Speaking of her personal experiences, Svitlana recalled her activist days when she was agitating for the government, formed after the Orange Revolution, to adopt various reforms and was drafting laws on access to public information and the establishment of a public broadcasting system. Now she herself is in a position to vote on these matters. She noted that over the last three years Parliament has managed to adopt a number of reforms in the judicial and public spheres and that whilst there’s a gap between the legislation and its implementation, there have been tangible victories with the creation of the anti-corruption bureau (NABU) and the electronic declaration system. There have also been significant reforms within the judicial sphere, the police force and to public procurement. The rotten system of the old political elite is weakening since the protests on Euromaidan have brought a new generation into government and parliament. Civil society is active and able to keep the government accountable and move the country forward.
Svitlana gave her thoughts on the future of Ukraine in 2017, a year which started with the inauguration of a new US president, and will be followed by a number of key European elections and the formal triggering of Brexit. These events have led her to conclude that the world no longer has a common understanding of the future. Previously this common vision was an impetus for integration that led to the creation of bodies such as the EU, the UN, the Council of Europe and NATO which were put in place to protect human values and create security after the end of WWII. Events in the US and Europe will influence the whole world and in particular the trajectory of Europe’s development. She questions whether the thirst for power will begin to erode previously-held values in geopolitics.
However, Ukraine has felt strong support from the UK over the last three years, and hopes that the UK will continue to fight their corner and will not trade off Ukraine’s interests. Svitlana suggested that Mr Poroshenko may visit the UK in the coming year, and that Theresa May could perhaps also visit Ukraine. Svitlana’s biggest hope is that sanctions against Russia will not be dropped, and that the UN, the Council of Europe and OSCE will continue to show support for Crimean Tatars and other Ukrainians living in Crimea under Russian occupation. There is a worry that Brexit and other events in Europe will distract from Ukraine, but there is still hope that Ukraine’s democratic partners will manage to show that values cannot be traded off.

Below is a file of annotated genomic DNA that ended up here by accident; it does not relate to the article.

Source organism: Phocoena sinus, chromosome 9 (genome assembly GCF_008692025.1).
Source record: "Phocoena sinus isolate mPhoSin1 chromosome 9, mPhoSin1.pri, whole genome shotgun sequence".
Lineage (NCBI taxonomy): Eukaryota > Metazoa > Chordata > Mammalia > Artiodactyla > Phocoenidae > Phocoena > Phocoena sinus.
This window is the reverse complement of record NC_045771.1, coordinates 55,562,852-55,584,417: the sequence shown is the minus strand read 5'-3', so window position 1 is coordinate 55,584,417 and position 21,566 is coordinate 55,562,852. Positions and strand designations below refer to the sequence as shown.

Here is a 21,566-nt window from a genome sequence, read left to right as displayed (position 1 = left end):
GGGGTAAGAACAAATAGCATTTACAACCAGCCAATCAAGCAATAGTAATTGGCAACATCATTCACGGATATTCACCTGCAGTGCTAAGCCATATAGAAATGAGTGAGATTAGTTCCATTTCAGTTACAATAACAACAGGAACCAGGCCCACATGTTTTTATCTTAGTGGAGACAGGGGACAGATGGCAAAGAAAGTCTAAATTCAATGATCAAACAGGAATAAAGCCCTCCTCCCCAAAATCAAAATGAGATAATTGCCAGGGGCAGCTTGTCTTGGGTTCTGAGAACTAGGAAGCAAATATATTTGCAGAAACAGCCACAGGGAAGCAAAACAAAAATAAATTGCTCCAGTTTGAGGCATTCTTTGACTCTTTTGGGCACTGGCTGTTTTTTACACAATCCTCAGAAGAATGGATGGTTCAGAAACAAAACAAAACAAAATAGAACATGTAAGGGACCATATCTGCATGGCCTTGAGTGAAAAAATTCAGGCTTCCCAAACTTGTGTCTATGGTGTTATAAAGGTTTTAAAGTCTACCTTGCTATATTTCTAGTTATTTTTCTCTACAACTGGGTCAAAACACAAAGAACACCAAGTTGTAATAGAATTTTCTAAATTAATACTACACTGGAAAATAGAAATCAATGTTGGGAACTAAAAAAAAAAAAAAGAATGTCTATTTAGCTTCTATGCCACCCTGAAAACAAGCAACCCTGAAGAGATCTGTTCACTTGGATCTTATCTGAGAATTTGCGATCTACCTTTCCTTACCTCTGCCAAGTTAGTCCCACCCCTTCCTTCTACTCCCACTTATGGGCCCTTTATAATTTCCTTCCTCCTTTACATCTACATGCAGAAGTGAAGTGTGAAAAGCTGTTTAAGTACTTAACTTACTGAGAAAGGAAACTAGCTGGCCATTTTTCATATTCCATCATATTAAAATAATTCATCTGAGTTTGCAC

Svitlana Zalishchuk’s profile
Svitlana Zalishchuk has been a Member of the Verkhovna Rada since October 2014. She is Co-Chair of All-Party Parliamentary Group on the United Kingdom, a member of the Foreign Affairs Committee and Head of the Sub-Committee on European and Euro-Atlantic Relations.
Svitlana began her professional career as a journalist. She was press secretary to Oleh Rybachuk, then Deputy Prime Minister of Ukraine on European Integration during Yulia Tymoshenko’s first term as Prime Minister of Ukraine. She was an active leader of the EuroMaidan movement in 2013. Her organization, Centre UA, coordinated the biggest Facebook Page (EuroMaidan) in Ukrainian history, which played a critical role in the Revolution of Dignity.
Svitlana is a member of the “DemAlliance” political party.